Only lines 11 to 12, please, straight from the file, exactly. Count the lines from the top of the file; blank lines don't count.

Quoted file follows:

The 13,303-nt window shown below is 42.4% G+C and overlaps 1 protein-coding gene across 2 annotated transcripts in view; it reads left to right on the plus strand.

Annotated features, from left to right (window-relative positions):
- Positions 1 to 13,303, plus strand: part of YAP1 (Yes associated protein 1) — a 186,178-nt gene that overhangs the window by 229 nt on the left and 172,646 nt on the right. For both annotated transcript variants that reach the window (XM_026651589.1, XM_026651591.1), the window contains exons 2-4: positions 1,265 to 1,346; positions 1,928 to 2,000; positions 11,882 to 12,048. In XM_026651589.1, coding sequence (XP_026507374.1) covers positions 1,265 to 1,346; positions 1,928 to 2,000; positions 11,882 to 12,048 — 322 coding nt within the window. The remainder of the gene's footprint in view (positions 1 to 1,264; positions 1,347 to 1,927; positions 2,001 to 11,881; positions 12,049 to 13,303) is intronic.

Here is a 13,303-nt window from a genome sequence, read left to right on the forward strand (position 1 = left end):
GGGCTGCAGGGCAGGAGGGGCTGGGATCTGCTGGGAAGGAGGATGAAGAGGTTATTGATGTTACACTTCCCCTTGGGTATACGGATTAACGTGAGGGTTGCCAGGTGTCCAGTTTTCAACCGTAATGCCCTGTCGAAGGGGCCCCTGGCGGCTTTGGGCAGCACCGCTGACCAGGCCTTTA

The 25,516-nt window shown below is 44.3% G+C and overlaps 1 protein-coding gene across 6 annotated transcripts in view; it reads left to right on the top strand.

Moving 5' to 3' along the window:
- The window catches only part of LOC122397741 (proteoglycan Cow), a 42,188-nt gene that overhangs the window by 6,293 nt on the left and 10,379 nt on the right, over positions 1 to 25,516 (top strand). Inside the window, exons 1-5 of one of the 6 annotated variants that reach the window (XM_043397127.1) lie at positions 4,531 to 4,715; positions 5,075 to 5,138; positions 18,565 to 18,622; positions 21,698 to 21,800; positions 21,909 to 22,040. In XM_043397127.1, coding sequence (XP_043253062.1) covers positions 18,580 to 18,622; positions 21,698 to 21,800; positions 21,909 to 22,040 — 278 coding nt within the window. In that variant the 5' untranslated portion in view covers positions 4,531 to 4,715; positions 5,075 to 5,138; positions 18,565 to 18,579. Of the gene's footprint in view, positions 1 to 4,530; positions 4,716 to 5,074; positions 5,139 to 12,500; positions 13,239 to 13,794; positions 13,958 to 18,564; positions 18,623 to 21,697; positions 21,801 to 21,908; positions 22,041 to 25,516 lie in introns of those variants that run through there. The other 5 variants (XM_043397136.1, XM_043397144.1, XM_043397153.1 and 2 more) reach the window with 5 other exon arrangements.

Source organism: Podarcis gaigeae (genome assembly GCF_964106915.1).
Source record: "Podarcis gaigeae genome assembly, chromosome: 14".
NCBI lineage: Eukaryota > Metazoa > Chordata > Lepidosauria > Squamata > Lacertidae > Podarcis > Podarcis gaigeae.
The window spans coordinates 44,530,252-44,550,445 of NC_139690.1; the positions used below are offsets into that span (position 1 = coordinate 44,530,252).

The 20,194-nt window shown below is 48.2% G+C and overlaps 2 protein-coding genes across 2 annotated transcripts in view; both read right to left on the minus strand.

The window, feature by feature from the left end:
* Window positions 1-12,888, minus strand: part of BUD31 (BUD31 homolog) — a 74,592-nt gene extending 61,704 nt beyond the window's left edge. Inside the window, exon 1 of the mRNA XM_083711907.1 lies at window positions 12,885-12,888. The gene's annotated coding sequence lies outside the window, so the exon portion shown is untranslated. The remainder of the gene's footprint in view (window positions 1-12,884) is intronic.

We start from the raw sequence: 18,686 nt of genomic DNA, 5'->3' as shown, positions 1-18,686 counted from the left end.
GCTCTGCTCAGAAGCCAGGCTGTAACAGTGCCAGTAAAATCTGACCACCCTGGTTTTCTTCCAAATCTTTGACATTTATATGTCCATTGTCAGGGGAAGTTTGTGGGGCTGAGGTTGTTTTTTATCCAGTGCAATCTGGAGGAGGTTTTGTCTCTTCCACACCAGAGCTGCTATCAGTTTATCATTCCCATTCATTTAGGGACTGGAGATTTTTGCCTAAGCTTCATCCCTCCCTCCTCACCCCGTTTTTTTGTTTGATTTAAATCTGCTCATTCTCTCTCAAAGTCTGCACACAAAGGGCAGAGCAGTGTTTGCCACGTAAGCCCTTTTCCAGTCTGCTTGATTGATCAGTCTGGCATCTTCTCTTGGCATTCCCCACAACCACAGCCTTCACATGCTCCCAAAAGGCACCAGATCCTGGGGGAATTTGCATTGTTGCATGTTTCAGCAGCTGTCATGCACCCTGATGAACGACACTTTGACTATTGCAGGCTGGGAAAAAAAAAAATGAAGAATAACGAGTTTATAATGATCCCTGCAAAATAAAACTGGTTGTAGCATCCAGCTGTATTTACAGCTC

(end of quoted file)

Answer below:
NCBI lineage: Eukaryota > Metazoa > Chordata > Lepidosauria > Squamata > Lacertidae > Podarcis > Podarcis gaigeae.
The window spans coordinates 44,530,252-44,550,445 of NC_139690.1; the positions used below are offsets into that span (position 1 = coordinate 44,530,252).